This location provides a fine view of Great Gable and Windy Gap.

Great End from Allen Crags. Wainwright Southern Fells

As well as the craggy face of Great End. I return to the wall shelter and pick up the path to Langdale.

Path repairs near Allen Crags, Langdale Pikes beyond

The popular route is undergoing repairs to prevent further erosion. I knew time was of the essence if I was going to obtain more references today so we stepped out to the top of Rossett Pike.

Rossett Pike summit, above Mickleden, Great Langdale

It was a beautiful late afternoon (4.30pm) as we summited the fell. The cairn marking the top is made of orange coloured rocks but the distant Mickleden cairn in AW’s summit drawing has collapsed since his day and just about be seen. See WIC p186.

Mickleden from Rossett Pike with the Langdale Pikes

It is a delightful walk along the ridge to the Mickleden cairn, a walk that I am sure many folk don’t undertake.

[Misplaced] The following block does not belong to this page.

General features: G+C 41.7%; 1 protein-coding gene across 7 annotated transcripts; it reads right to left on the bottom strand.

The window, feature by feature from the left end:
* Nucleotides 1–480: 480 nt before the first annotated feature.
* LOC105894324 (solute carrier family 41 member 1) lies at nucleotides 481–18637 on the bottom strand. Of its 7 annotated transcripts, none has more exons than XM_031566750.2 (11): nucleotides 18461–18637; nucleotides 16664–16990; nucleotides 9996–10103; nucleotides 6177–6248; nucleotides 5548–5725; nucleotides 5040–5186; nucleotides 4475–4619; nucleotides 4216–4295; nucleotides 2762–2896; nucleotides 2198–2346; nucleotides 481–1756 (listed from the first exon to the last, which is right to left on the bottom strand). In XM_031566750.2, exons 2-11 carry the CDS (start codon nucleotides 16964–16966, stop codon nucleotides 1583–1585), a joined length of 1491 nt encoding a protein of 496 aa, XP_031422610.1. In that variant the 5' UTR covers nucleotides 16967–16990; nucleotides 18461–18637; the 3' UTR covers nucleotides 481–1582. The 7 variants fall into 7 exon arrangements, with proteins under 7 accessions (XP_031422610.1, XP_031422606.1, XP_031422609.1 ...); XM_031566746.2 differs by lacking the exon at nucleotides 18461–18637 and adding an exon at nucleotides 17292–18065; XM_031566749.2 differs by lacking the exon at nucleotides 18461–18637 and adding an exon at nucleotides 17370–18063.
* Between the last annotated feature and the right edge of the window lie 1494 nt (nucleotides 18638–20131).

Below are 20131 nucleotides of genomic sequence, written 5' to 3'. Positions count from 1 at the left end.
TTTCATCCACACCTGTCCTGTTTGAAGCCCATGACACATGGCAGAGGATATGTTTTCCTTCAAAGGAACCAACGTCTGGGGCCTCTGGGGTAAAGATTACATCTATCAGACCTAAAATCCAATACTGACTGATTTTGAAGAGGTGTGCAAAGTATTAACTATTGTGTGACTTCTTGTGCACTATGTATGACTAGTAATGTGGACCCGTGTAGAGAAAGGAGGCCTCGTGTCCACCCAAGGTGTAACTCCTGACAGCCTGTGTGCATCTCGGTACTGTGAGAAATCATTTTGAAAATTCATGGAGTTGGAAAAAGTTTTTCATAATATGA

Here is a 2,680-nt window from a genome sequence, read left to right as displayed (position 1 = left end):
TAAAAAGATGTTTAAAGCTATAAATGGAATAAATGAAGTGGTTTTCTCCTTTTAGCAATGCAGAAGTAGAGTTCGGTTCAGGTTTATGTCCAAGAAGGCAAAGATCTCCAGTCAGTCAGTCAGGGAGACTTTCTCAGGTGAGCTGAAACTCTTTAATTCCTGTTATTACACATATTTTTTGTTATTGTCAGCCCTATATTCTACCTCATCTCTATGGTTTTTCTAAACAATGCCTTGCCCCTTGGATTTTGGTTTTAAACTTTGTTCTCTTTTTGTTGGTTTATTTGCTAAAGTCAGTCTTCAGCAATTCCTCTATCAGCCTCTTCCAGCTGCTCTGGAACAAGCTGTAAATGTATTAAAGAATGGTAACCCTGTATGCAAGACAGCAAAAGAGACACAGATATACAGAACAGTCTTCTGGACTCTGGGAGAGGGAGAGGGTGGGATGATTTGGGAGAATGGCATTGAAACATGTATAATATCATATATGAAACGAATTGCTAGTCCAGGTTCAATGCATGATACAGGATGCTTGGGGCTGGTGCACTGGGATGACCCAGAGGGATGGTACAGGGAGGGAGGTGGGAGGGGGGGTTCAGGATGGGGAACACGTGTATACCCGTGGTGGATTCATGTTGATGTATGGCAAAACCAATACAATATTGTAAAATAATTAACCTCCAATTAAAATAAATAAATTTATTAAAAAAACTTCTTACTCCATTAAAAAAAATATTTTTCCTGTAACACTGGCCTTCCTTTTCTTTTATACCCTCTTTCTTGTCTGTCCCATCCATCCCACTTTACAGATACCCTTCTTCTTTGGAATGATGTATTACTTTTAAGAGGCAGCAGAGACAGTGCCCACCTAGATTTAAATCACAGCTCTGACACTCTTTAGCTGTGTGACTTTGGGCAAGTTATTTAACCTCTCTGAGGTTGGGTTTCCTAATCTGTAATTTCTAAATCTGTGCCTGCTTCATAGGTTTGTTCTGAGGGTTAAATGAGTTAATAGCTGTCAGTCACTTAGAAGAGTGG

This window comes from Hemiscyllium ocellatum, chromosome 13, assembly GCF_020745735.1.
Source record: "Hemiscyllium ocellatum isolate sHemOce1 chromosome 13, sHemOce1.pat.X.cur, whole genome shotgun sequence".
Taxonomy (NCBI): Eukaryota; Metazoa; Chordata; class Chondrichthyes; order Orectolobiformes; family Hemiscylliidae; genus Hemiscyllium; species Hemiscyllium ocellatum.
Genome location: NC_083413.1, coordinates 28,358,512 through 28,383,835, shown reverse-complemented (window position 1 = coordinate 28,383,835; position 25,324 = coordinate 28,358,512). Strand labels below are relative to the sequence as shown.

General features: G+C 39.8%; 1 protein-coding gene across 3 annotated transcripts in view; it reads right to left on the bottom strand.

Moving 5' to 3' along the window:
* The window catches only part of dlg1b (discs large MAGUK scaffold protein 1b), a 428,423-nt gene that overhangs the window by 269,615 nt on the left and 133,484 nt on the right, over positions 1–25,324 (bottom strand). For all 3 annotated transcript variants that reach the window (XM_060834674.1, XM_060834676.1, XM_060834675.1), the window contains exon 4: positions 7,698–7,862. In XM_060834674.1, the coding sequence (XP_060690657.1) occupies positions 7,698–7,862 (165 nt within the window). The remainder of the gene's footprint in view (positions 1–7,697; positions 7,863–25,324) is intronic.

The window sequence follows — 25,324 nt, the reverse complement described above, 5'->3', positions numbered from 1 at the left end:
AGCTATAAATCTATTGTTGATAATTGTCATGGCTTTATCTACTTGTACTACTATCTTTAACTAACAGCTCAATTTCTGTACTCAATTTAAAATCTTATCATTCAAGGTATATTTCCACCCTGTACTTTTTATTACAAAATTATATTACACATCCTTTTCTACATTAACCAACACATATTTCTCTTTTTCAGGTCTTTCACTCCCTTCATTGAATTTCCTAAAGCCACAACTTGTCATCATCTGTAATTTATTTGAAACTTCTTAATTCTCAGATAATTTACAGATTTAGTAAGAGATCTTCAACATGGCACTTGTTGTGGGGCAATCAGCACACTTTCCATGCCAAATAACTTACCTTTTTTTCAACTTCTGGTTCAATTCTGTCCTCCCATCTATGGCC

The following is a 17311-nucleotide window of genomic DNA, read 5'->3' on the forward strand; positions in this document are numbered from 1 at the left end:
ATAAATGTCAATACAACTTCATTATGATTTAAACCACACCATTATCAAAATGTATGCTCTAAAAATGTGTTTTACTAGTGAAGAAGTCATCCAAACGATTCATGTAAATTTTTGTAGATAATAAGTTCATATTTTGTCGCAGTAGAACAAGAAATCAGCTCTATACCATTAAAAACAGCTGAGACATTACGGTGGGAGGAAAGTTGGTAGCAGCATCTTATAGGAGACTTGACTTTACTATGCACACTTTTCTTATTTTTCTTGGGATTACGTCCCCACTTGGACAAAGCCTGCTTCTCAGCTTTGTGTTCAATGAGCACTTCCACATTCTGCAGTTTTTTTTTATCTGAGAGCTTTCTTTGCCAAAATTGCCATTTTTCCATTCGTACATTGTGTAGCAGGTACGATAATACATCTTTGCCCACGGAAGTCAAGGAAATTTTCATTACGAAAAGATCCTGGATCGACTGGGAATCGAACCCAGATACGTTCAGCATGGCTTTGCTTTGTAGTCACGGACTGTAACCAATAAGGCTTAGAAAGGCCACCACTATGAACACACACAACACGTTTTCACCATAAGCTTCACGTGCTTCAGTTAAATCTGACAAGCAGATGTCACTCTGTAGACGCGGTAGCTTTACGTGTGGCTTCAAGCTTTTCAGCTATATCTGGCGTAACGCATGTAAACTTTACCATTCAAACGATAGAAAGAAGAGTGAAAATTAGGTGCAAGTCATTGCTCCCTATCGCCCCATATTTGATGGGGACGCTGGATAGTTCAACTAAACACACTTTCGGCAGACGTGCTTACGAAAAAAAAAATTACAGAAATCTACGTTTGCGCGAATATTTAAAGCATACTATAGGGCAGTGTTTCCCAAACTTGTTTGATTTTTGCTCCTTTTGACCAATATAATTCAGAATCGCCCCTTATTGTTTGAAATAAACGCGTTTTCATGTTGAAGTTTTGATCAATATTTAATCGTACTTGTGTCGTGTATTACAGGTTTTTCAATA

Rossett Pike the Mickleden cairn, Langdale Pikes, Langdale

The now fallen Mickelden cairn on the last outcrop of rock on the eastern end of the ridge. Wainwright Rossett Pike 7 (See WIC p187 (For variation I have enhanced the colours)). I now returned west along the ridge and descended back to the Langdale path.

Rossett Pike from the path above Rossett Gill

From the top of Rossett Pass I was able to photograph the scene for AW’s image. WIC p186.

Mickleden from above Rossett Gill, Great Langdale

I now began the descent into Langdale. I recall that in the early years of my days walking the fells the main route through the valley was via the steep and rocky Rossett Gill, the gorge in the centre. Now the old pony route has been repaired and makes a much easier but less direct path. We follow those walkers on the descent.